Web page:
To all appearances they are opposites and foes. Brazil’s Jair Bolsonaro is a foul-mouthed former army captain of the hard right. Mexico’s Andrés Manuel López Obrador is a would-be revolutionary of the left. Mr Bolsonaro appeals to the worst in Brazilians, with his diatribes against women and gays, casual racism and fondness for guns and chopping down the Amazon’s trees.
Mr López Obrador (known as amlo) invokes the noble purpose of making Mexico fairer and less unequal. Yet for all their differences, the two most important presidents in Latin America are strikingly similar in many ways. After roughly a year in office, each faces difficulties.
Both are reactionaries in the purest sense, conjuring up an imagined golden past. Mr Bolsonaro lionises Brazil’s military dictatorship of 1964-85. amlo, who stresses that he is a democrat, believes that everything was better in Mexico before a turn to “neoliberalism” in the 1980s. Both are nationalists with little interest in the outside world and would rather the outside world reciprocated.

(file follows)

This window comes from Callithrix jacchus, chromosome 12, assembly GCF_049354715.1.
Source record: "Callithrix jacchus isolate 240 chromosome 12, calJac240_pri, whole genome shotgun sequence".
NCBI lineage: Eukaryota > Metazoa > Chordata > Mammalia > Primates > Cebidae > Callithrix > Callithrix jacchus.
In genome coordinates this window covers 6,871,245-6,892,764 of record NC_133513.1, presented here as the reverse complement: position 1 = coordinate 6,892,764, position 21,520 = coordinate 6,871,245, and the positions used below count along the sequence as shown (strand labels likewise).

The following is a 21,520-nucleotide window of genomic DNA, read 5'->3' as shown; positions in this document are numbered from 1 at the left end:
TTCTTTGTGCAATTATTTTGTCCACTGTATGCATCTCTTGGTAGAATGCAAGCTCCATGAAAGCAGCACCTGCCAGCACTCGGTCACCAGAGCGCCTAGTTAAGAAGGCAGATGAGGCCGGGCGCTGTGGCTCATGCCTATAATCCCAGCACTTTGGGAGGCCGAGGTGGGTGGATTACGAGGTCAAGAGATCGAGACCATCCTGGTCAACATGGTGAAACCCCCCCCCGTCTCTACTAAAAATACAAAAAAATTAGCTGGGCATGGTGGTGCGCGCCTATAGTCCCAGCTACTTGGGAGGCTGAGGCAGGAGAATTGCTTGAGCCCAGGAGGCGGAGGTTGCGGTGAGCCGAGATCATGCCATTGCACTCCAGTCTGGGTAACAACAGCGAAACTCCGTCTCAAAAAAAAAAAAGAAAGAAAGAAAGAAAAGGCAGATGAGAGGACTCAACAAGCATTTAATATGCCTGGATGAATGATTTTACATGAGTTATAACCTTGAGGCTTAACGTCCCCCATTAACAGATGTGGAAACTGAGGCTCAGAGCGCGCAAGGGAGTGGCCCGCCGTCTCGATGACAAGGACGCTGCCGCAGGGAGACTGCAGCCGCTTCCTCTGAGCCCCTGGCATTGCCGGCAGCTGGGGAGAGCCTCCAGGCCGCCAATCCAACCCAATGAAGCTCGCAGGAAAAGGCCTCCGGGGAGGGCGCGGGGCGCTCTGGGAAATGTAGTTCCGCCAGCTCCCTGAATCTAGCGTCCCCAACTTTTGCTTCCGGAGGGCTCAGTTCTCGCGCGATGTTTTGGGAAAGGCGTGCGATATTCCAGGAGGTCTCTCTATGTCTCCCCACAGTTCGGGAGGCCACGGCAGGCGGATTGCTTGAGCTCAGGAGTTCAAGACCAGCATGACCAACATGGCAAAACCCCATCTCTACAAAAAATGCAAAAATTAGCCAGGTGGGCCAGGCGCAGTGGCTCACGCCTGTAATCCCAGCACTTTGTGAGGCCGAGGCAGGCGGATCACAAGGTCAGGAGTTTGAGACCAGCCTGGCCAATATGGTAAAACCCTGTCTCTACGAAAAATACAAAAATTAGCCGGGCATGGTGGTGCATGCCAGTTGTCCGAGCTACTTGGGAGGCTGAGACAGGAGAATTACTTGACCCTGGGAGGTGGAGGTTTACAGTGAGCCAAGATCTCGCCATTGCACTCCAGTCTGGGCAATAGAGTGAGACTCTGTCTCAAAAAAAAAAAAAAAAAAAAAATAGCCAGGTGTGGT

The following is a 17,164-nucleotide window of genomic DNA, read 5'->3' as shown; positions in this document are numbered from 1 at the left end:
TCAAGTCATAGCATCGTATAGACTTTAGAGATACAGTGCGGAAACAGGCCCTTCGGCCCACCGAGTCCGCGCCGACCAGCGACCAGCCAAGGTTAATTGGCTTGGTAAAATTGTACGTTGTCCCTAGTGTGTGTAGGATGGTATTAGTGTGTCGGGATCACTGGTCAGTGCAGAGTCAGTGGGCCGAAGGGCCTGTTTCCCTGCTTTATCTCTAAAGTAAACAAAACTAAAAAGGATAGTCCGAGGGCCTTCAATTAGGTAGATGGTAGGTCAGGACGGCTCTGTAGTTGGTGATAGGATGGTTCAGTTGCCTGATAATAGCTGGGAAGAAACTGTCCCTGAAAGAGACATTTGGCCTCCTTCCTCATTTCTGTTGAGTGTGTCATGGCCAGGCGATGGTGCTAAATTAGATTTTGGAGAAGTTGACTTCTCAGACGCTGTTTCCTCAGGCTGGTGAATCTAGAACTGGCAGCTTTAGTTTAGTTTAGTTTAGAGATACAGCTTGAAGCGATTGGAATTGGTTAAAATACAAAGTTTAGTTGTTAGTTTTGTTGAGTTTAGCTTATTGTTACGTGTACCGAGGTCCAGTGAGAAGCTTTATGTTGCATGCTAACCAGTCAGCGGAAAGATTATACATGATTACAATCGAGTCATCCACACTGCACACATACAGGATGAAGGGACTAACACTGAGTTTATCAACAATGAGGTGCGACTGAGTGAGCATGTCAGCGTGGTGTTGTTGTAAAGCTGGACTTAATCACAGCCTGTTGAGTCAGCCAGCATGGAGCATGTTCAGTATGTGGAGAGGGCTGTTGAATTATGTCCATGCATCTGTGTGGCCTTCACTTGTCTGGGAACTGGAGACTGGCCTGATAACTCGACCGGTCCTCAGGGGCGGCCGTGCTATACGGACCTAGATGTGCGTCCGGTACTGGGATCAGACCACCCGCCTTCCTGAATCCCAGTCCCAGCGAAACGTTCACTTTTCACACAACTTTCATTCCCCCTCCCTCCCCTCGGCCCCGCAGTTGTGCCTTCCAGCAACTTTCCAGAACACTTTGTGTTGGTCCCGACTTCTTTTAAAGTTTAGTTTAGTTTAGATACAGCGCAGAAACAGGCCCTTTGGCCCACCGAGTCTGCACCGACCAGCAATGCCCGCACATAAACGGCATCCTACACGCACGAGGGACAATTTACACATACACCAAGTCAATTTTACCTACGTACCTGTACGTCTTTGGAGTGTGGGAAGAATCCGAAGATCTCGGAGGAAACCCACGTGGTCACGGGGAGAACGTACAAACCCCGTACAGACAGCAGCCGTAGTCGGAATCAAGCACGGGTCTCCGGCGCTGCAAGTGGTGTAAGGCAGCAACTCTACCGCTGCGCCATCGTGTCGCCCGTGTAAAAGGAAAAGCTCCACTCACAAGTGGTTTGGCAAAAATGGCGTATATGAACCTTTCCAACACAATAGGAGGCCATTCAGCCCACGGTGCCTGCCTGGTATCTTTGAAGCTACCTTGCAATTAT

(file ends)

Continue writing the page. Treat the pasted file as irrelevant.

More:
They are believers, and have inserted religion into the political discourse of hitherto secular states. Mr Bolsonaro, a Pentecostal protestant, campaigned on the slogan “Brazil above all, God above everyone”. amlo implicitly compares himself to Christ, who was “sacrificed …for defending the poor”.